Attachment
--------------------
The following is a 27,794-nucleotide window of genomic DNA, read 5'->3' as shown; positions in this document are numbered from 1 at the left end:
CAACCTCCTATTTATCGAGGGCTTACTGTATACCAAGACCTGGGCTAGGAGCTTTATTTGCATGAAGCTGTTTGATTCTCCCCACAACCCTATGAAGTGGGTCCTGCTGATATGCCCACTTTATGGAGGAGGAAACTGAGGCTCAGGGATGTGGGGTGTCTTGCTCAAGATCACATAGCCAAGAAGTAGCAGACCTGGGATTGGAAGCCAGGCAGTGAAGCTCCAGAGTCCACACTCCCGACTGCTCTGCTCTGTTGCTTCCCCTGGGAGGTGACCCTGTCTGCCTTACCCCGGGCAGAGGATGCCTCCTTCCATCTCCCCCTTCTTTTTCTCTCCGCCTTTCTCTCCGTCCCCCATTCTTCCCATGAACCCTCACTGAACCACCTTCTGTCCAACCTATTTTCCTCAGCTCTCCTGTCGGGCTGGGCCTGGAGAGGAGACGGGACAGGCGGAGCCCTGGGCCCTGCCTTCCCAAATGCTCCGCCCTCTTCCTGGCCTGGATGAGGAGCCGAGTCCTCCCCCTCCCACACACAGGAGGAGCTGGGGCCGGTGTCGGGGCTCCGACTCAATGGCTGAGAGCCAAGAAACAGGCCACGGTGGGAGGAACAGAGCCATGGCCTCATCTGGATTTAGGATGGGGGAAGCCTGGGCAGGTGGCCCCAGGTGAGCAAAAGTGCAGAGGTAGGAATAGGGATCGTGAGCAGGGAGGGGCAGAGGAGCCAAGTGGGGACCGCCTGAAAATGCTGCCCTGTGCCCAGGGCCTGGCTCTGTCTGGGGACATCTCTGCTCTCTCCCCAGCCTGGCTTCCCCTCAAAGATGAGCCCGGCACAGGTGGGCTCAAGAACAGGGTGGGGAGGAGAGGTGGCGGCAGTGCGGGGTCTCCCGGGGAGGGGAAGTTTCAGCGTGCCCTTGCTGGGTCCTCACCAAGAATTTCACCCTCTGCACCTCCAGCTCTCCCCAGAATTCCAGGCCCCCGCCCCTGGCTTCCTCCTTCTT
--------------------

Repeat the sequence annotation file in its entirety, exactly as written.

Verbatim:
The following is a 27,794-nucleotide window of genomic DNA, read 5'->3' as shown; positions in this document are numbered from 1 at the left end:
CAACCTCCTATTTATCGAGGGCTTACTGTATACCAAGACCTGGGCTAGGAGCTTTATTTGCATGAAGCTGTTTGATTCTCCCCACAACCCTATGAAGTGGGTCCTGCTGATATGCCCACTTTATGGAGGAGGAAACTGAGGCTCAGGGATGTGGGGTGTCTTGCTCAAGATCACATAGCCAAGAAGTAGCAGACCTGGGATTGGAAGCCAGGCAGTGAAGCTCCAGAGTCCACACTCCCGACTGCTCTGCTCTGTTGCTTCCCCTGGGAGGTGACCCTGTCTGCCTTACCCCGGGCAGAGGATGCCTCCTTCCATCTCCCCCTTCTTTTTCTCTCCGCCTTTCTCTCCGTCCCCCATTCTTCCCATGAACCCTCACTGAACCACCTTCTGTCCAACCTATTTTCCTCAGCTCTCCTGTCGGGCTGGGCCTGGAGAGGAGACGGGACAGGCGGAGCCCTGGGCCCTGCCTTCCCAAATGCTCCGCCCTCTTCCTGGCCTGGATGAGGAGCCGAGTCCTCCCCCTCCCACACACAGGAGGAGCTGGGGCCGGTGTCGGGGCTCCGACTCAATGGCTGAGAGCCAAGAAACAGGCCACGGTGGGAGGAACAGAGCCATGGCCTCATCTGGATTTAGGATGGGGGAAGCCTGGGCAGGTGGCCCCAGGTGAGCAAAAGTGCAGAGGTAGGAATAGGGATCGTGAGCAGGGAGGGGCAGAGGAGCCAAGTGGGGACCGCCTGAAAATGCTGCCCTGTGCCCAGGGCCTGGCTCTGTCTGGGGACATCTCTGCTCTCTCCCCAGCCTGGCTTCCCCTCAAAGATGAGCCCGGCACAGGTGGGCTCAAGAACAGGGTGGGGAGGAGAGGTGGCGGCAGTGCGGGGTCTCCCGGGGAGGGGAAGTTTCAGCGTGCCCTTGCTGGGTCCTCACCAAGAATTTCACCCTCTGCACCTCCAGCTCTCCCCAGAATTCCAGGCCCCCGCCCCTGGCTTCCTCCTTCTT